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Multi-disciplinary artist Reese Cooper is no stranger to the fashion industry. Splitting his time between London and Los Angeles has afforded him a well-rounded perspective on the culture that drives fashion. Between shooting lookbooks for brands like EJDER, consulting for adidas and curating events around the globe, at 18 years old Cooper has already familiarized himself with what it takes to establish a successful brand. The neophyte designer is also fortunate enough to call recognized creatives like Virgil Abloh and Tremaine Emory of No Vacancy Inn, his mentors.

His debut collection, “Spoiled Children,” is inspired by kids he grew up with whose attitudes pushed him to cultivate his own deeply personal vision. The collection features a range of outerwear, t-shirts, hemmed trousers and a crewneck that successfully bridges the gap between functional and casual wear. The hues in the collection are quite minimal with the assortment instead focusing on detail and practicality.

We caught up with Reese to chat about his inspiration, travels and what the future holds.

Did you always want to get into design?

Since I can remember I’ve always loved drawing and creating. I had a particular interest in machines and how they worked. Designing clothing comes from my overall love for art portrayed through a medium that makes sense for my other interests.

What was the inspiration for this collection?

I titled this collection “Spoiled Children” because those were the type of kids I was around when I started developing my interest in fashion. Being in school wasn’t a good experience for me. No one had a similar mindset and it really brought me down for a couple years. I had to separate myself from those people to find out what really mattered to me. After interning in a couple places including A Number Of Names when I was 15, I had the dream of doing my own line rather than working for someone else. For me this collection is my separation point- separating myself from other designers and creatives in my age bracket.

You travelled all over the world this year, any place that influenced you aesthetically?

I did an event in Hamburg with Jakob Hetzer; it was a great experience to see a different culture of kids with similar interests to me. My favorite part of my work is being able to interact with and learn from people I meet. Between Barcelona, Tokyo and living between London and Los Angeles, I feel I have a well-rounded view of the world right now. I take references and mental notes as well as visual inspiration from each place I visit.

What designers do you look up to?

I respect designers for two different reasons: I respect those who create a strong brand identity and those who produce well-made garments. These two aspects are not always linked with a brand.  Anti Social Social Club, for example, has been able to brand themselves and have a strong presence while a brand like Acronym has been built around quality. If a designer can hit both sides of the spectrum, like Raf Simons and Virgil Abloh have, that is what sets them apart. I respect those two greatly.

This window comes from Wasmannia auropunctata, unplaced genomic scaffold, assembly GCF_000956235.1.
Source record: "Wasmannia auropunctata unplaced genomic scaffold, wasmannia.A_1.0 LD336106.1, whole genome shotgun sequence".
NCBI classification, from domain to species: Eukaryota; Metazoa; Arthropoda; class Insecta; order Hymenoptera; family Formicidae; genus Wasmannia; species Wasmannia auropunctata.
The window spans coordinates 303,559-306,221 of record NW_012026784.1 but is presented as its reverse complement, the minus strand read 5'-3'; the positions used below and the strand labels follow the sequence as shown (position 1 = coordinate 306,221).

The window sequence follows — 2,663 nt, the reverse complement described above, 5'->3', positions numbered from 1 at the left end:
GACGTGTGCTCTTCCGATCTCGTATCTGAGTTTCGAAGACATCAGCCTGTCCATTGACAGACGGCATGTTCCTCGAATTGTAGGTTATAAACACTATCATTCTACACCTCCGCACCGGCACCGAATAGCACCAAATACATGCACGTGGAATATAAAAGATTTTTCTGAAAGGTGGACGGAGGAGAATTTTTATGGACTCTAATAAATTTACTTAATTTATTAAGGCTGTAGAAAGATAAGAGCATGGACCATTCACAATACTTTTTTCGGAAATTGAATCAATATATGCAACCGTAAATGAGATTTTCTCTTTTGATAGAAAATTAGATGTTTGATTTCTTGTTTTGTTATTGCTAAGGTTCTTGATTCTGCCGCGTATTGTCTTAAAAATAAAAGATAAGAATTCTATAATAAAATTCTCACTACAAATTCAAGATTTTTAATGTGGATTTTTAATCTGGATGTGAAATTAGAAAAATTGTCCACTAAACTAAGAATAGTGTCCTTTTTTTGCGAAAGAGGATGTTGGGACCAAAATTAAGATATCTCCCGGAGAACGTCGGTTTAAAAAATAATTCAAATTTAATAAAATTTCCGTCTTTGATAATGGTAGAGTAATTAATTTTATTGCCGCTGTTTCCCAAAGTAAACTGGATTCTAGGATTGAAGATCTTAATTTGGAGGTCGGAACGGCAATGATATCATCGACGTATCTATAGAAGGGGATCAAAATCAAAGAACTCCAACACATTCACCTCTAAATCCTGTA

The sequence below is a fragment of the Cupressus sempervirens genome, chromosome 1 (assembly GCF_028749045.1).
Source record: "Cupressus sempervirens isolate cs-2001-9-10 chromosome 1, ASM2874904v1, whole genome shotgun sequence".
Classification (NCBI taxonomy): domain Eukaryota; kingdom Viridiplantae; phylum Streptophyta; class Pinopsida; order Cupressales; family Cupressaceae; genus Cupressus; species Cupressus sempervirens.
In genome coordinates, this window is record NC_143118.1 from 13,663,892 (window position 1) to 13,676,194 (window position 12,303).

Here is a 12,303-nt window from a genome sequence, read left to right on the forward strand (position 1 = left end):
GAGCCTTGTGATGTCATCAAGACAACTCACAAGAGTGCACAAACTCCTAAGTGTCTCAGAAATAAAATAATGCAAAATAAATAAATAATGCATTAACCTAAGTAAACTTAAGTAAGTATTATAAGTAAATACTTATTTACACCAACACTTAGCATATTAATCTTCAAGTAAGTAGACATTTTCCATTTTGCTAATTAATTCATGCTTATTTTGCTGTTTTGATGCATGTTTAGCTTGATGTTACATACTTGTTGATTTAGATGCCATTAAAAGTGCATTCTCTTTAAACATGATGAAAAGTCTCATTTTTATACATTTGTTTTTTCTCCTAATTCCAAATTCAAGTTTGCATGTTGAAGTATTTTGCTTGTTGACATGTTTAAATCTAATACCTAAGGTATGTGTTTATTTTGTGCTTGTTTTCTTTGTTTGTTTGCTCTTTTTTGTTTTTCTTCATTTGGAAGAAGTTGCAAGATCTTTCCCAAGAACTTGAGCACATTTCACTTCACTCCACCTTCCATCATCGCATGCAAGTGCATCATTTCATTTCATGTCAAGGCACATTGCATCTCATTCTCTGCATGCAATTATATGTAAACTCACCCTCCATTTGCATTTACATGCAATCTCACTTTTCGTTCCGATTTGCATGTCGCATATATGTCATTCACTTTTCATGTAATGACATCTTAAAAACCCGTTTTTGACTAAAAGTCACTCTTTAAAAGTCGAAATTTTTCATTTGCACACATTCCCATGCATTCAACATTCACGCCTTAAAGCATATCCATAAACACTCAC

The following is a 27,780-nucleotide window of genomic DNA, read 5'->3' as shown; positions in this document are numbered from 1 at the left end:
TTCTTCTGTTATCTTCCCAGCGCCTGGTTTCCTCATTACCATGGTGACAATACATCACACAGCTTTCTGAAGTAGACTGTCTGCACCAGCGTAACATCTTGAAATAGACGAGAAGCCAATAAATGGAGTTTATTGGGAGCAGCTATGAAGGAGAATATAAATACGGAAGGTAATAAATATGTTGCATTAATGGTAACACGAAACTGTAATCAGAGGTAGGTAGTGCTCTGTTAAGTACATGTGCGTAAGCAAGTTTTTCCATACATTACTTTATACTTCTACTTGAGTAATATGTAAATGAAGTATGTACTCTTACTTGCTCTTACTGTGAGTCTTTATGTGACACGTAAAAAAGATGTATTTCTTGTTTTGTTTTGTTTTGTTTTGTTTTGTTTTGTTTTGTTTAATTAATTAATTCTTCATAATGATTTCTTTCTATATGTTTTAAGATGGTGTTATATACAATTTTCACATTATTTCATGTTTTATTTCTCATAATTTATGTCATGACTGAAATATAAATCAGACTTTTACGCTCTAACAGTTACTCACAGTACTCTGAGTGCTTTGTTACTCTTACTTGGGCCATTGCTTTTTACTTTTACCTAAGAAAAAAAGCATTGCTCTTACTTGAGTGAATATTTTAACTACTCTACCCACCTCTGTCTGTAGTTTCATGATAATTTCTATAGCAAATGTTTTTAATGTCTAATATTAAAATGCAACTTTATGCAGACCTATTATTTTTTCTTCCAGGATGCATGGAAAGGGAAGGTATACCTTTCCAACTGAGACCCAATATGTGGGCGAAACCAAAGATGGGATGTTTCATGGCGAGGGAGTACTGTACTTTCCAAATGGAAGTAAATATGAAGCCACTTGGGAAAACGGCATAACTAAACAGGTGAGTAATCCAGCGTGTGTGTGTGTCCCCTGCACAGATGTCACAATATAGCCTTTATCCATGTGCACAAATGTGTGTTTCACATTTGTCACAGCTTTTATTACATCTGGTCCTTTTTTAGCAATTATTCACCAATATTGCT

What do you think the industry is lacking and how do you want to fill that gap?

In my opinion the industry isn’t lacking anything. It can feel that way because of the overkill of new brands that make basics like t-shirts or hats. There’s not enough focus on quality garments and too much focus on branding and logos. I want to fill the gap by giving the streetwear kids something to look smart in while still feeling comfortable and cool.

What have you learned from the brand building process?

I’ve learned to respect other brands a lot more than I used to. Now I pay attention to details I would’ve never noticed before learning how much time and effort goes into creating something as simple as a shirt. Learning the process of manufacturing firsthand has been a more valuable education than school was able to offer.

What impact do you want to make on the culture?

I want to show kids that you can actually go the unconventional route and succeed. Being 18, I never enjoyed school but I made it work for me. A lot of kids think there’s no other option than to go to school and get a 9 to 5. I want to help show and inspire people to take a chance on themselves. If more people take risks and focus on their creative abilities or the things that truly drive them, the world would be a much more beautiful place. I also genuinely enjoy helping others connect and collaborate. I hope to use my journey to link others together so they feel supported to create their own future.

Stay updated on the store opening and new releases through Reese’s website.

Staff Writer & Photographer
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